Are they the same, meaning to make people feel emotional?

3 Answers 3


The standard phrase or idiom is tug at one's heartstrings:

one's heartstrings
used in reference to one's deepest feelings of love or compassion:
the kitten's pitiful little squeak tugged at her heartstrings


Also, NOAD defines tug thus:

pull (something) hard or suddenly

Thus, when something tugs at (pulls at) your heartstrings, it deeply affects your feelings in some way (a prick, a pang, etc).


"Tug (or 'pull') at one's heartstrings" is an established idiom. "Tug at one's heart", is not, though it is a perfectly valid expression, with the right meaning.

Your question is slightly ambiguous, because of the word "make": to be clear, it is the thing that elicits compassion (which might be a person, an action, or an event) which "tugs at your heartstrings". You wouldn't use it of the person who was doing an action, unless they elicited compassion in themselves.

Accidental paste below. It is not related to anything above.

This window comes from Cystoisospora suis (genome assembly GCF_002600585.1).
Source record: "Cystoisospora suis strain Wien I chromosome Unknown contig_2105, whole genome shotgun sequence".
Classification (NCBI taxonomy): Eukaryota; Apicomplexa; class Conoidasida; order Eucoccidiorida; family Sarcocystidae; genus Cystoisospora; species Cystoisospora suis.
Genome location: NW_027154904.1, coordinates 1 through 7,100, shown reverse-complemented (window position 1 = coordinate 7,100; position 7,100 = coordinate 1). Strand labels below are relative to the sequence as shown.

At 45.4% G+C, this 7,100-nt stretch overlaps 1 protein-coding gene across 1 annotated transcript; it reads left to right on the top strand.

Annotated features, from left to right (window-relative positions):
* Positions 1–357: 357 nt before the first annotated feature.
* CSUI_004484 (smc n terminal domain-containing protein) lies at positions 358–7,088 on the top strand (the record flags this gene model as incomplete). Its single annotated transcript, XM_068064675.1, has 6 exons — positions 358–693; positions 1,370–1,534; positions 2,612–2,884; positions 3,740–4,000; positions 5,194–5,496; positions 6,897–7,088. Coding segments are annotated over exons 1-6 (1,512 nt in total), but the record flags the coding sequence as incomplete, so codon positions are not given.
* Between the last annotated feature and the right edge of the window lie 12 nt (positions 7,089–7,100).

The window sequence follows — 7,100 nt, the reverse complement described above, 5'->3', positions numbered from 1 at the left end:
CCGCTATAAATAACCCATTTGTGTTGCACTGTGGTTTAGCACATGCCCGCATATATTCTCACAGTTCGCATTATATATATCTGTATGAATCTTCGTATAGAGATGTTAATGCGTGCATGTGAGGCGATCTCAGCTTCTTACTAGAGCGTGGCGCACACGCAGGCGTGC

"Heartstrings" is pretty well obsolete, apart from this expression (the OED has no examples since 1896, though the entry was updated in 1989).

  • +1 for saying "Tug at one's heart" is "a perfectly valid expression, with the right meaning."
    – Jimi Oke
    Mar 28, 2011 at 15:53

This refers to the "Chordae tendineae" (chords of tendon) or the strings of tissue in hearts which keeps blood from filling the heart when it is trying to pump blood. This is the organic referent to the phrase.

Source: https://en.wikipedia.org/wiki/Chordae_tendineae Also, found in my Anatomy and Physiology lecture.

  • Welcome to English Language & Usage! This is really a comment, not an answer as it doesn't address the OP's question about the two phrases.. With a bit more rep, you will be able to post comments. Feb 27, 2016 at 20:22

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